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Lusting after shiny hair, a smooth shave, a happy baby and a sparkling home? Procter & Gamble can provide them all. But they cost more these days. The consumer products group managed to offset soaring commodity and energy costs in the year ending June 30 by pushing up prices and squeezing overheads. The company improved its operating margin by 50 basis points in the fourth quarter to post above-forecast earnings per share of $0.80 on Tuesday, after stripping out the positive effect of tax changes.
Delivering more of the same will become increasingly challenging. Commodity costs are expected to rise by another $3bn in the coming year. Margins will be squeezed even with P&G’s best efforts to push higher sales through the same fixed cost base and to trim its administrative and management operations. Input costs have risen in the current quarter, while price rises across P&G’s business will only start to be felt in the fall suggesting a difficult first three months of this fiscal year.
At the top line, P&G has moderated its outlook for volume growth next year to 2 to 3 per cent. In developing markets, the slowing global economy may test the willingness of the emerging middle class to absorb prices rises or trade up to fancier brands. At home, troubles for flagship names such as Pantene mean sluggish sales volume growth of higher-margin beauty products.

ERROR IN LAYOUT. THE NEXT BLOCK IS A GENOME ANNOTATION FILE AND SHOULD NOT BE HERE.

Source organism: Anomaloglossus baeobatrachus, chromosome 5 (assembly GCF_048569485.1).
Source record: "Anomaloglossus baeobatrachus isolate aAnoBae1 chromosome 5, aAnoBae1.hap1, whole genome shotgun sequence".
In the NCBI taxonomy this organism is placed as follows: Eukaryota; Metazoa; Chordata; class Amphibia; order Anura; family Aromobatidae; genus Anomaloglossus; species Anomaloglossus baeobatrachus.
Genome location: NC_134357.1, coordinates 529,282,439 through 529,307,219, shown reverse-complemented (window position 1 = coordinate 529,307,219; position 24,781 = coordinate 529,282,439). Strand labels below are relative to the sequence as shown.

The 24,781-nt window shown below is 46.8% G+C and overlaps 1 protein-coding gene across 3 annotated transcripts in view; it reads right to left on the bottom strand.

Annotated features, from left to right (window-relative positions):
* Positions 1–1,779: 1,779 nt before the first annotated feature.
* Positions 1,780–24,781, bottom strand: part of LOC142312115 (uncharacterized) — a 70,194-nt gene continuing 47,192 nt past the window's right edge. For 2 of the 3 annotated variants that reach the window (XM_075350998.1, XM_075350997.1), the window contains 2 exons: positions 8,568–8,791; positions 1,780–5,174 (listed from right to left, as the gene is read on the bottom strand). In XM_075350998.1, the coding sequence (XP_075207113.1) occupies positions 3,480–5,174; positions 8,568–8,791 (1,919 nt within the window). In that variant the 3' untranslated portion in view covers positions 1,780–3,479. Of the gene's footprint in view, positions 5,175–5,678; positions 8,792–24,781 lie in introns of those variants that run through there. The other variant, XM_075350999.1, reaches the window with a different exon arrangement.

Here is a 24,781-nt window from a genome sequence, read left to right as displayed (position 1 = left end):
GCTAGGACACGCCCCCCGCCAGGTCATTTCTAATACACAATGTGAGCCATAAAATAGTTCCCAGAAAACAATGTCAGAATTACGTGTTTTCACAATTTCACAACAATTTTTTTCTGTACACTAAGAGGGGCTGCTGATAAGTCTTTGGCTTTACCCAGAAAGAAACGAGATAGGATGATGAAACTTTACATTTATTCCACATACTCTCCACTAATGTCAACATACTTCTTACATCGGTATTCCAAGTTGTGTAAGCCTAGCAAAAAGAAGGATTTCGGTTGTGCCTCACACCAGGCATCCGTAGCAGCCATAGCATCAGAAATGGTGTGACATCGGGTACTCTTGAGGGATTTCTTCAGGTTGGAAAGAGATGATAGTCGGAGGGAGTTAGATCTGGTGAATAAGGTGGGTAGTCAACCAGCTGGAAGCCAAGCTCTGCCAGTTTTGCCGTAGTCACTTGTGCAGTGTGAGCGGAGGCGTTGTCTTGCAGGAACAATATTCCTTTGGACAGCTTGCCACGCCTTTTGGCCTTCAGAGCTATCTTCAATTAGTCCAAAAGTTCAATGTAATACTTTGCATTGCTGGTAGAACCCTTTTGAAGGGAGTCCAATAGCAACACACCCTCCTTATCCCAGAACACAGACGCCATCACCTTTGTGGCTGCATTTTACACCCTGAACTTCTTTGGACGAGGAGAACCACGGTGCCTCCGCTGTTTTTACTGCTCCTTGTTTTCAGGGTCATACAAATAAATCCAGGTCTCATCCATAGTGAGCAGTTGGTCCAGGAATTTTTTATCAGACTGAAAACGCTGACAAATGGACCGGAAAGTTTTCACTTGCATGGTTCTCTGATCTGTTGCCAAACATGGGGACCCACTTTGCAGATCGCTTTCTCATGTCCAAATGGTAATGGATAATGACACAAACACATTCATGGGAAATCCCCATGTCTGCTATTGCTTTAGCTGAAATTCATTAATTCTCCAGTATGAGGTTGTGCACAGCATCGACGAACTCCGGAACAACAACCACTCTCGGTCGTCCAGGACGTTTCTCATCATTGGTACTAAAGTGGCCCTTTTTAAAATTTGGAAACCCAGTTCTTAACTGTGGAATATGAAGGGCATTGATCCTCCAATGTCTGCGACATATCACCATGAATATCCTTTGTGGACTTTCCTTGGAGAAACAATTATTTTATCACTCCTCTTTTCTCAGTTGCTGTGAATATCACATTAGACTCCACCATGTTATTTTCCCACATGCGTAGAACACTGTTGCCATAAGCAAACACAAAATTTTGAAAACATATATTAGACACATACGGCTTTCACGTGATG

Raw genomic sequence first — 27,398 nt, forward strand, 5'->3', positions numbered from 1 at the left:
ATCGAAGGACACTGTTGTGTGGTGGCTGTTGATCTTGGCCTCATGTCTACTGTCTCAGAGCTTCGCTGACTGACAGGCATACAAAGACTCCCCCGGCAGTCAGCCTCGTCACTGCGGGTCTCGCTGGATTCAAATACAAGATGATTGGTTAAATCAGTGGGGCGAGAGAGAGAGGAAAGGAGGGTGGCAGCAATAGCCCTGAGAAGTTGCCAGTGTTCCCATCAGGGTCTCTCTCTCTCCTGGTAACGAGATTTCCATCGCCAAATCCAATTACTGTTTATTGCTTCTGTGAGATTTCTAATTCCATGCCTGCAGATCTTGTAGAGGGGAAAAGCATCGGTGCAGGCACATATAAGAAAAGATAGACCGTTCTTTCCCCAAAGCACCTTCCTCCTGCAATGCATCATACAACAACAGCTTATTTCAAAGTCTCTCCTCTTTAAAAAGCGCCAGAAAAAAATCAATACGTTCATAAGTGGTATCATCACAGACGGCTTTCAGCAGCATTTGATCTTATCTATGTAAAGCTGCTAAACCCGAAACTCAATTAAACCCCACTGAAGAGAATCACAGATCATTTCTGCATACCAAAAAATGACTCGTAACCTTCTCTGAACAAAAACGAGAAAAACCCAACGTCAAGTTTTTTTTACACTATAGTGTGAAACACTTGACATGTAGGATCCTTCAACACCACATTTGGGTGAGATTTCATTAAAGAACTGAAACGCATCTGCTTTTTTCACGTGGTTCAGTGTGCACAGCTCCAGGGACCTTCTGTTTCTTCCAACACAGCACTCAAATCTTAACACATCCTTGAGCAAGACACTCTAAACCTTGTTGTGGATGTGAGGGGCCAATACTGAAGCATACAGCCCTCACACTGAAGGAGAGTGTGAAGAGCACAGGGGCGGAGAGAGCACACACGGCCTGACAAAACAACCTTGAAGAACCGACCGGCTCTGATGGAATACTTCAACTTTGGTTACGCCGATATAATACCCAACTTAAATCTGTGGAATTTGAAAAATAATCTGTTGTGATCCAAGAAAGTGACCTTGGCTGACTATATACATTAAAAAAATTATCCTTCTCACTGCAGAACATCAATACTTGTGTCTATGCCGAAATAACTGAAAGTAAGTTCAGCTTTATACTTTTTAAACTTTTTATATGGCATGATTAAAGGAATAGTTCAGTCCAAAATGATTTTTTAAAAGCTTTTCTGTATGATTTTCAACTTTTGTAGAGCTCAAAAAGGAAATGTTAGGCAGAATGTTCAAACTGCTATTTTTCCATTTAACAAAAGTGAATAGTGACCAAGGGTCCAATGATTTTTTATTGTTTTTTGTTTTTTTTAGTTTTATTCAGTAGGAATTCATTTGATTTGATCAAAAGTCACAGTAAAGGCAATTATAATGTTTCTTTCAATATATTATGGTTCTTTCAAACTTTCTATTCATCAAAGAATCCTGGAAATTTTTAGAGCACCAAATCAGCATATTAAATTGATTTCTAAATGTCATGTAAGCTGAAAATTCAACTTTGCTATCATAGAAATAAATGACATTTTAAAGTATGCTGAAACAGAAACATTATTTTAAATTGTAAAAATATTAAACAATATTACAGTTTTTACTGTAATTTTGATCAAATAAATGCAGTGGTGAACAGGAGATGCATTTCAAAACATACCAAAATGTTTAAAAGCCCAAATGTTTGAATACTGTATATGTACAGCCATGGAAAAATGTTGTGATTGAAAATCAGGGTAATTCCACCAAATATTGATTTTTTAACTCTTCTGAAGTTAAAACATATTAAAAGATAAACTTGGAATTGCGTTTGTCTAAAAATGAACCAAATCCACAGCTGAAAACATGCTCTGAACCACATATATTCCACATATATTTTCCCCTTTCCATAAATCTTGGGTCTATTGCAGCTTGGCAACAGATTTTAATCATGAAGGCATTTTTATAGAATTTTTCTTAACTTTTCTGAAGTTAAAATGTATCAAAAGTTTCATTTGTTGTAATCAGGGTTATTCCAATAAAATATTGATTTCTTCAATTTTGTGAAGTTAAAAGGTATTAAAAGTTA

But P&G’s wide-ranging portfolio of brands should provide comfort in a downturn. Cash-strapped consumers can shun Tide for a cheaper laundry detergent and stay within the P&G stable. Those cutting back on the latest anti-aging potion may still reach for Pampers in the next aisle. Moreover, few would question the vaunted P&G management team’s ability to extract cost savings when required. With a balance of beauty and basics, P&G can navigate a trying year but the process won’t always be pretty.